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Controversial waste station gets county approval

Clark commissioners’ vote just one step in the process.

Clark County commissioners voted to support a controversial proposal by a local developer to establish a solid waste transfer station and recycling center in the area.

Commissioners voted 2-0 in favor of the project weeks after residents in and around the Southgate neighborhood attended a public meeting and objected to having the facility in their neighborhood.

Officials said their vote simply indicates that the project fits with the Clark County Solid Waste District’s waste management plan ratified last year that calls for a district to consider establishing a private or publicly owned transfer station in the community.

Commissioners John Detrick and Rick Lohnes said those concerned about the location of the facility will have a chance to voice their concerns with the city zoning board and city commissioners.

“There were good comments made (at the public meeting) about increased traffic and the location, and there were invalid comments made about what the facility will be like. But our vote today was to say this is consistent with the (Solid Waste) plan. Whether or not it happens and where it happens is beyond our control,” Lohnes said.

Recycle Clark County LLC wants to build a $2.5 million solid waste transfer station and recycling center that would separate recyclable materials from trash and compact trash near the UPS, 500 W. Leffel Lane.

If approved by the city, the business would create 12-14 new full-time jobs that would pay about $10 to $20 per hour.

But residents in and around the Southgate neighborhood told commissioners earlier this month they are adamantly opposed to the facility on West Leffel Lane, citing increased truck traffic and concerns about its impact on future economic development in the neighborhood.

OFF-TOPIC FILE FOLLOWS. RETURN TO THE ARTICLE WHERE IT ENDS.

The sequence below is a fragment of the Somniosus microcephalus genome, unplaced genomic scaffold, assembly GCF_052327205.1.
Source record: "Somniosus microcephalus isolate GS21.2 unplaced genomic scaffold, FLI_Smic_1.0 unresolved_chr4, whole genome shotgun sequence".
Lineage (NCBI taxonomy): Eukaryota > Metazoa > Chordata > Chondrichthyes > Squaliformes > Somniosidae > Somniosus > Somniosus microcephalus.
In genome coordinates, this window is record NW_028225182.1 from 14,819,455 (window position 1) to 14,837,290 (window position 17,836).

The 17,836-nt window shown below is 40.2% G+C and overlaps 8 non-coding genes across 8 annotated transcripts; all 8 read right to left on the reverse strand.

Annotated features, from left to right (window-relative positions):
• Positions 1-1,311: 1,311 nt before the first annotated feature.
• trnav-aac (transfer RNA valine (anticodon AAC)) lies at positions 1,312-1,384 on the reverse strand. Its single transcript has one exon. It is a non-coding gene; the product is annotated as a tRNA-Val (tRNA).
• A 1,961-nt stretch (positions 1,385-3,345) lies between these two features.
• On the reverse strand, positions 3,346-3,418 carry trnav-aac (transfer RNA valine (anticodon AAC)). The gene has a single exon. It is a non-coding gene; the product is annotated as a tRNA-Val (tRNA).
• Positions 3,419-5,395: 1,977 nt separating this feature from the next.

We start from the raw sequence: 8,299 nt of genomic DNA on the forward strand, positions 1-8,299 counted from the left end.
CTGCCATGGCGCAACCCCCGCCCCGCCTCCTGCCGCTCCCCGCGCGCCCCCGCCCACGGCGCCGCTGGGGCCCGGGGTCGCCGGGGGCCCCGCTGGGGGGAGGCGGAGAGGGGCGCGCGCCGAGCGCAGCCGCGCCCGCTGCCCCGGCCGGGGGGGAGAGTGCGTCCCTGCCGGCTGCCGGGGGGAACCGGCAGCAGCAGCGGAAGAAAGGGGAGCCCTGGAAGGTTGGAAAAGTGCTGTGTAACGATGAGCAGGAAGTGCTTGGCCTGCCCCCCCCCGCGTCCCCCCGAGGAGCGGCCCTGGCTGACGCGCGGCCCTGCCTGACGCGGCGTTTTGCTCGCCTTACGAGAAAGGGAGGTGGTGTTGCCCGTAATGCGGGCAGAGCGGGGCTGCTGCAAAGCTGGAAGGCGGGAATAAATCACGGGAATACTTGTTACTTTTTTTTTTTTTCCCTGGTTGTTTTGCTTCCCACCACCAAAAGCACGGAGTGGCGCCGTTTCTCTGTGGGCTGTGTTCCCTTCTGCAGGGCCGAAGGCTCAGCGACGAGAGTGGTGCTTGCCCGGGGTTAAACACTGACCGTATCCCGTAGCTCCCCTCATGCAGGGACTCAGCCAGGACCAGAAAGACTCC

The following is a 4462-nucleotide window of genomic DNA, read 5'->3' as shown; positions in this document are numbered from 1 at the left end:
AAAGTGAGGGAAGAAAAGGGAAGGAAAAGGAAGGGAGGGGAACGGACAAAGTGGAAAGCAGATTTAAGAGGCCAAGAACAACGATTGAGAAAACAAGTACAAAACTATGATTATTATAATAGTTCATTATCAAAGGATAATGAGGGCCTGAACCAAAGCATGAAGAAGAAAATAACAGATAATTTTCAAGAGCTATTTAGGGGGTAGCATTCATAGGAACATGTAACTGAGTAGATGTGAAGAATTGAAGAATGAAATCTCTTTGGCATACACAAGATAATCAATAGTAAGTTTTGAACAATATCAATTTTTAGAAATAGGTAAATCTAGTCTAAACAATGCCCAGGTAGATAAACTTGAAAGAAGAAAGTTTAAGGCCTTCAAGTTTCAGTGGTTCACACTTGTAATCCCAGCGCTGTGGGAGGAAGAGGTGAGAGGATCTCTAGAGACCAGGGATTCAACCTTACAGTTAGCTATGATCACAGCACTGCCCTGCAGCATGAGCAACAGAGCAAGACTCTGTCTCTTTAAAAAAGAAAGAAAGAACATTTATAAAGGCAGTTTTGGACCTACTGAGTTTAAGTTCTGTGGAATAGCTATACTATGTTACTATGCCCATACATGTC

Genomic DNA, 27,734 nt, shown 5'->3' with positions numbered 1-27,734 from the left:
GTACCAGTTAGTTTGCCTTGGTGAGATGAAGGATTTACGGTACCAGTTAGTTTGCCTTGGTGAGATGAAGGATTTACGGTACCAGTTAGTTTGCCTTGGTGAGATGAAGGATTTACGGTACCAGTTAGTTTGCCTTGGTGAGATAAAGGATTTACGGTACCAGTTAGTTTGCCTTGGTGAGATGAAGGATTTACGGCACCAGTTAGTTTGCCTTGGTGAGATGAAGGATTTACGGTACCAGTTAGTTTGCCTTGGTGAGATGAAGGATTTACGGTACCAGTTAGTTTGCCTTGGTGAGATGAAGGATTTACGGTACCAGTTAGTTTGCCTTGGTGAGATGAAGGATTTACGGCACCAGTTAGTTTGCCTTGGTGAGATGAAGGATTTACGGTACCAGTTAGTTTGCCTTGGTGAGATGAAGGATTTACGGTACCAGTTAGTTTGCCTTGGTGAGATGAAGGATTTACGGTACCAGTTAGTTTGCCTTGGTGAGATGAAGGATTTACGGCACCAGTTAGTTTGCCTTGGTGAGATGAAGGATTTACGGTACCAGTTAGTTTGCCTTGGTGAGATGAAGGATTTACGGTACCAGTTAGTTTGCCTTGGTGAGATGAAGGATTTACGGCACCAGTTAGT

Two of the biggest critics of the proposed plan at a public meeting earlier this month were Southgate residents Dale Henry and Ken Stone.

Henry said on Wednesday that neighborhood leaders plan to bring their fight against this project to city leaders.

“We on the south side are pretty much still in strong opposition to this proposal,” Henry said, adding that a better location for the project is one of the county’s industrial parks.

Henry said the proposed transfer station and recycling center goes against efforts to attract retail and other business to the south side.

“This is all about property values and our ability to control the amount of damage that’s done by a facility of this nature. We’ll be doing everything we can to show more of a collective opposition to the project. It’s not right for our area,” Henry said.

Co-owners of the business said transfer stations and recycling centers are heavily regulated by the Ohio Environmental Protection Agency and would not be an environmental nuisance.

They also said the facility would fill a void for area haulers when the North Transfer Facility in Vandalia closes in 2014.

Snoddy and Dewey also said they anticipate about 12-15 trucks per day would travel to the facility, but admit they want the business to grow.

Jessica Dewey, a spokeswoman for Recycle Clark County, told residents at the public meeting that the facility is not a landfill and urged those with questions to talk with the business owners.

“It is a transfer station that is heavily regulated and completely enclosed,” Dewey said. “This is an opportunity to be an environmentally ethical and responsible alternative for solid waste management in Clark County. It is not a dump.”

Commissioner Detrick said he supports the project because the recycling center will be a plus for Clark County and will not impact the contiguous neighborhood.

“It’s recycling material, not trash,” Detrick said. “It would be a good step forward for us … It’s creation of jobs, it’s going green and it will have no negative effect on the neighborhood. That’s three pluses. I see no minuses to it.”

Commissioner David Hartley was ill and did not attend Wednesday’s meeting.

County Administrator Nathan Kennedy said commissioners will not play a role in deciding where the proposed facility can be built.

“Our role was just to say does this comply with our plan. It does. It is in our best interest as a county to have a transfer station,” Kennedy said. “It’s location is an issue for the city to decide.”

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